Specimen Transport: Steps to Standardization

Vol. 11 •Issue 6 • Page 107
Specimen Transport: Steps to Standardization

Labeling and sample recognition.

Clinical laboratory automation has been evolving over the past 30 years as a means of improving laboratory performance. Analytical equipment has been successfully automated, yielding dramatic improvements in throughput, precision, convenience and data handling.

Automated analyzers now form the backbone of all clinical laboratories, both large and small. Over the past decade, automation has been extended to pre-analytical processes as well, but has been most often viewed as the large, fully integrated total laboratory automation systems.

Total laboratory automation developed first in Japan and other Pacific rim countries and began to appear in the United States more than 10 years ago. The automated systems began to address the wider array of laboratory processes, including pre-analytical functions such as sorting, centrifugation and specimen routing.

This evolutionary process has yielded laboratory instruments, support equipment and automation systems designed to meet the competitive pressures of the market place; however, these products were designed without attempts to make them compatible with each other. The designs and functionalities of these systems have been primarily proprietary, with little consideration for the incorporation of the competitors’ technologies.

Selection and use of specimen containers, vacuum blood collection containers and the carriers that transport them has also been a stumbling block in laboratory automation. Manufacturers have very successfully solved a myriad of problems arising in specimen collection and transportation. We have, for example, vacuum blood collection containers that can be opened without producing aerosols, developed to address the risks associated with HIV and other viral diseases. We have highly specialized vacuum blood collection containers for coagulation testing and tubes small enough to use for pediatric sampling. We also have a plethora of transport and storage containers that can protect both the handler and the specimen’s integrity in air transport and under a variety of conditions. Numerous manufacturers have succeeded in designing and producing containers for virtually any application.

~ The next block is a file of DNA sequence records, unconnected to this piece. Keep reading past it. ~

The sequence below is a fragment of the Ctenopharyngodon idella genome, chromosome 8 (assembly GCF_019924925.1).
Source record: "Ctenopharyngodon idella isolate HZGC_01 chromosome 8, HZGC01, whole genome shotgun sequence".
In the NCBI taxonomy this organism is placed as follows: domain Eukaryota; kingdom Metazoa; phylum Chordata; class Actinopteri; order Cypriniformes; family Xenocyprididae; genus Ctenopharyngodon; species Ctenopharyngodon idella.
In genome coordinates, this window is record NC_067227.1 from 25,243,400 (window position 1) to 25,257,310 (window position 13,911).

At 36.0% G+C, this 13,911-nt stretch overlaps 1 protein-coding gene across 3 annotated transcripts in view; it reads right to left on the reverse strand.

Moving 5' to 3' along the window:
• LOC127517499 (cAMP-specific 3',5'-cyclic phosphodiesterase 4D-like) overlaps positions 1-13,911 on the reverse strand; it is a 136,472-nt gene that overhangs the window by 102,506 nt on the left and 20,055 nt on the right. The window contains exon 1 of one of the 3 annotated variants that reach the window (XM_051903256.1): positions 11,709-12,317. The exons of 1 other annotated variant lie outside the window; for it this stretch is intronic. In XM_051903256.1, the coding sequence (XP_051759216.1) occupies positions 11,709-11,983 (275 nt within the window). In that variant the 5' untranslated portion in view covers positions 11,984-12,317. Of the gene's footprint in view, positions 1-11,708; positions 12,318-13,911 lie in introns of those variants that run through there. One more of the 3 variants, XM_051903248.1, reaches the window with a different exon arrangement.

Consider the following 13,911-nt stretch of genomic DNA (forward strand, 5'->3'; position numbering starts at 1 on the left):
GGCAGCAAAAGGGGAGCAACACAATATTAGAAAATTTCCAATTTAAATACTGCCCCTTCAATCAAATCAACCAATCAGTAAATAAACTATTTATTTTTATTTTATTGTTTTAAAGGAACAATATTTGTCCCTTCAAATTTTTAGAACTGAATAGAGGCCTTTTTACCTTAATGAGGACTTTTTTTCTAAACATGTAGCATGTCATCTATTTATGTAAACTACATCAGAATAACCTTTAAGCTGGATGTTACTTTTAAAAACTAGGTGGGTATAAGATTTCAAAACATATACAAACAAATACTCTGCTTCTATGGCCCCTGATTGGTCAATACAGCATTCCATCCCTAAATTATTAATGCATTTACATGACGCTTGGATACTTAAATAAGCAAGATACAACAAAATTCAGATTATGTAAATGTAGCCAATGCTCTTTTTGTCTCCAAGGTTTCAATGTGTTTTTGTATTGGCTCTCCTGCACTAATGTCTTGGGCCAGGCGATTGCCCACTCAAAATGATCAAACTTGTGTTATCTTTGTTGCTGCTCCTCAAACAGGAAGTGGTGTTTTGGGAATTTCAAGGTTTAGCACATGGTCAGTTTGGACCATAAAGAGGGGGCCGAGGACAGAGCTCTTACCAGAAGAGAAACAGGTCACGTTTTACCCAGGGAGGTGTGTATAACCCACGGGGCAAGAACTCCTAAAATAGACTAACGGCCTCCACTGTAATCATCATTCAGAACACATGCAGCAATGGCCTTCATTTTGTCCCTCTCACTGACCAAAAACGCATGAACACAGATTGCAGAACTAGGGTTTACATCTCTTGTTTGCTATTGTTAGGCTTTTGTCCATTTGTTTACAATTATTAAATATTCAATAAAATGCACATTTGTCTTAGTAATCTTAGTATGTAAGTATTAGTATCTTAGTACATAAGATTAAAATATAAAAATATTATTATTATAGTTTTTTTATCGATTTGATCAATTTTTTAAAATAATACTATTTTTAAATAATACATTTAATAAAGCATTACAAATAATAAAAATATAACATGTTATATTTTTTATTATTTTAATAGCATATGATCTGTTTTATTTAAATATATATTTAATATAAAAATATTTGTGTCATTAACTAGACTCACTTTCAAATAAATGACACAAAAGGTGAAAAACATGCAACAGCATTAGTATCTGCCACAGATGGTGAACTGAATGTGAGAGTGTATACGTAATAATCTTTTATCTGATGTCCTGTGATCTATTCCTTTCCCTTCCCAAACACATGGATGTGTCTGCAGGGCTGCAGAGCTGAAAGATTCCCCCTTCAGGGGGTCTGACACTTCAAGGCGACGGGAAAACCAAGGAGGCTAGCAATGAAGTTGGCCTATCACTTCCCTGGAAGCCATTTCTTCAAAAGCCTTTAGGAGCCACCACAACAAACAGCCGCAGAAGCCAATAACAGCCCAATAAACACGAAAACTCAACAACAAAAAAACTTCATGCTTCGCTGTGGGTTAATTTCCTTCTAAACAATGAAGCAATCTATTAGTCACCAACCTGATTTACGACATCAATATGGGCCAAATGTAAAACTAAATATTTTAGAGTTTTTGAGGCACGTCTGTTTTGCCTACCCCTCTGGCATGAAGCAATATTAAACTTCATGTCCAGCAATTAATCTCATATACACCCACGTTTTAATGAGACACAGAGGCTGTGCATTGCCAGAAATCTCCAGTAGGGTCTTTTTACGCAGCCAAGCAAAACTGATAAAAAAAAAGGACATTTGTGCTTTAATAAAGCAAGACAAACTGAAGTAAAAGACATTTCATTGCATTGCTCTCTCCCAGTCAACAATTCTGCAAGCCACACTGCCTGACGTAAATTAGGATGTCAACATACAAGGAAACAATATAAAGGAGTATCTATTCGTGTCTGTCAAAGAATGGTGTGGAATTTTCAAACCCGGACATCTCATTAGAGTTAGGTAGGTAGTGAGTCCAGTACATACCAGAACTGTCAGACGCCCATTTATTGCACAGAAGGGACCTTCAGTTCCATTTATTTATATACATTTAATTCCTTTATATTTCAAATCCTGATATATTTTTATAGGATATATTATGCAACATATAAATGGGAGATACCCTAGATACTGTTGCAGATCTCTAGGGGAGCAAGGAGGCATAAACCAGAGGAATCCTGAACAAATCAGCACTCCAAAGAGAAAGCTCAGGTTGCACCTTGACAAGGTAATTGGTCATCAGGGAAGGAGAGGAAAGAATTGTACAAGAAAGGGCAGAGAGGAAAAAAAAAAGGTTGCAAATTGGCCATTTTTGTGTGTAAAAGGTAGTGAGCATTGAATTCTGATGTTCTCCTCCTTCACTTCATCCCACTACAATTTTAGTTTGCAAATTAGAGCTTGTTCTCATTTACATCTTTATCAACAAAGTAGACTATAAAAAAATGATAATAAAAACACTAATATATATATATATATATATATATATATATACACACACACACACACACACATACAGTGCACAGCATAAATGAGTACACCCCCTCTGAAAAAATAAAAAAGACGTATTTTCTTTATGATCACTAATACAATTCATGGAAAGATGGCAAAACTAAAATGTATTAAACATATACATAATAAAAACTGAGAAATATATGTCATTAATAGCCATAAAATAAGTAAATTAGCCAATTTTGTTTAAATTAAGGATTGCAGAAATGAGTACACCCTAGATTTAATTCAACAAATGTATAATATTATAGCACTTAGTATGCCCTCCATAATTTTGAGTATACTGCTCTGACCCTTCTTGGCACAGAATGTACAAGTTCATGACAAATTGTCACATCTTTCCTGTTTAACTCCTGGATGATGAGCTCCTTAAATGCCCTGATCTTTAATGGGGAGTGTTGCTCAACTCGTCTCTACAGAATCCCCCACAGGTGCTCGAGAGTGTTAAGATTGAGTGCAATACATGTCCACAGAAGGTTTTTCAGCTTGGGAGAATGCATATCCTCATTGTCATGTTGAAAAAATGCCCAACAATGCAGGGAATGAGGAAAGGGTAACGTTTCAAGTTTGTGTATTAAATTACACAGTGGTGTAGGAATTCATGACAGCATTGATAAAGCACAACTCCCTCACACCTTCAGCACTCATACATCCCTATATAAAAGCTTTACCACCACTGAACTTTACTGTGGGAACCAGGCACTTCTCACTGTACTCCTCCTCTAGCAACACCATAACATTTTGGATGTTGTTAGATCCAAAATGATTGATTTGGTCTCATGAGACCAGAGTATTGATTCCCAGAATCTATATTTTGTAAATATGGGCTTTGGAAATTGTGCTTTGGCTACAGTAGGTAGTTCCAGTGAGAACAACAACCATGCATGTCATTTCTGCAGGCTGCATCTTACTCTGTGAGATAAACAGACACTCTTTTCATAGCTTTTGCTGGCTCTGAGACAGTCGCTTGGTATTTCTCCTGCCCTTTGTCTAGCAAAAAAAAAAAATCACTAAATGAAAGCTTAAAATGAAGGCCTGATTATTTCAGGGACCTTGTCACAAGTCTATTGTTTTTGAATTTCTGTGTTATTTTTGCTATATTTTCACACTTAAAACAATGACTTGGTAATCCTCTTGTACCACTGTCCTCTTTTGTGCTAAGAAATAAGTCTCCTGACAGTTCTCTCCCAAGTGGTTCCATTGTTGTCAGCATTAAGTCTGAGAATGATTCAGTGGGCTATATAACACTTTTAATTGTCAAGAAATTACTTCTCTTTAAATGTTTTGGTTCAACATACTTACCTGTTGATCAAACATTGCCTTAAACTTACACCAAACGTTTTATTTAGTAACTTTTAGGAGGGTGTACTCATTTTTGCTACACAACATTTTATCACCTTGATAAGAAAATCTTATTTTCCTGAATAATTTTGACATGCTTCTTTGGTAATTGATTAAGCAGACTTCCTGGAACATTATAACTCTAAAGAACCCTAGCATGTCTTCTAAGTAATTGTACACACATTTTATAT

However, all but a few of these containers were designed from the human user’s perspective. Until very recently, little attention was paid to the ability to handle containers in automated equipment or on automated transport lines.

As part of the larger effort to develop overall standards for the laboratory automation systems, the NCCLS attempted to develop standards for specimen collection and handling containers and for the single-container and multiple-container specimen carriers that transport them on and within automated laboratory instruments and systems.1,2

Efforts were made to develop a minimum number of container configurations, so automation and/or instrument designers, manufacturers and vendors could limit the scope of the specimen handling issues. Many containers on the market were used to help define these specifications. Originally, the specifications for the containers included a very narrow range of sizes. However, after comments from manufacturers, the specifications were modified to accommodate a larger array of individual specimen and sample containers or related products.